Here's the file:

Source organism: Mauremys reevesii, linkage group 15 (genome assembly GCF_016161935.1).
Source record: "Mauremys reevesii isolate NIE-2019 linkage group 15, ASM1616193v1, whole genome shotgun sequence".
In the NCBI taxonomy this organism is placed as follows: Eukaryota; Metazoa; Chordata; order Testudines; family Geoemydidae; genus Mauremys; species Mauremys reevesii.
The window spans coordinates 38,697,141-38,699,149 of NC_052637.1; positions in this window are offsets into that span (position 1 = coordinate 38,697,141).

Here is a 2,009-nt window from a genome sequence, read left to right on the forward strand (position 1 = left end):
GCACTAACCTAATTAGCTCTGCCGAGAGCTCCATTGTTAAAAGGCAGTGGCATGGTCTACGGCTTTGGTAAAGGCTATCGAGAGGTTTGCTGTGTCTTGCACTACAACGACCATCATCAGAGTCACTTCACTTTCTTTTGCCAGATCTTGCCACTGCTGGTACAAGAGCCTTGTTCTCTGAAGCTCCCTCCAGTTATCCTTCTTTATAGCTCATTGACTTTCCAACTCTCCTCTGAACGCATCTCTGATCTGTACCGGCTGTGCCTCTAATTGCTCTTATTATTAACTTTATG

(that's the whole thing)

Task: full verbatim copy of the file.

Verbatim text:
Source organism: Mauremys reevesii, linkage group 15 (genome assembly GCF_016161935.1).
Source record: "Mauremys reevesii isolate NIE-2019 linkage group 15, ASM1616193v1, whole genome shotgun sequence".
In the NCBI taxonomy this organism is placed as follows: Eukaryota; Metazoa; Chordata; order Testudines; family Geoemydidae; genus Mauremys; species Mauremys reevesii.
The window spans coordinates 38,697,141-38,699,149 of NC_052637.1; positions in this window are offsets into that span (position 1 = coordinate 38,697,141).

Here is a 2,009-nt window from a genome sequence, read left to right on the forward strand (position 1 = left end):
GCACTAACCTAATTAGCTCTGCCGAGAGCTCCATTGTTAAAAGGCAGTGGCATGGTCTACGGCTTTGGTAAAGGCTATCGAGAGGTTTGCTGTGTCTTGCACTACAACGACCATCATCAGAGTCACTTCACTTTCTTTTGCCAGATCTTGCCACTGCTGGTACAAGAGCCTTGTTCTCTGAAGCTCCCTCCAGTTATCCTTCTTTATAGCTCATTGACTTTCCAACTCTCCTCTGAACGCATCTCTGATCTGTACCGGCTGTGCCTCTAATTGCTCTTATTATTAACTTTATG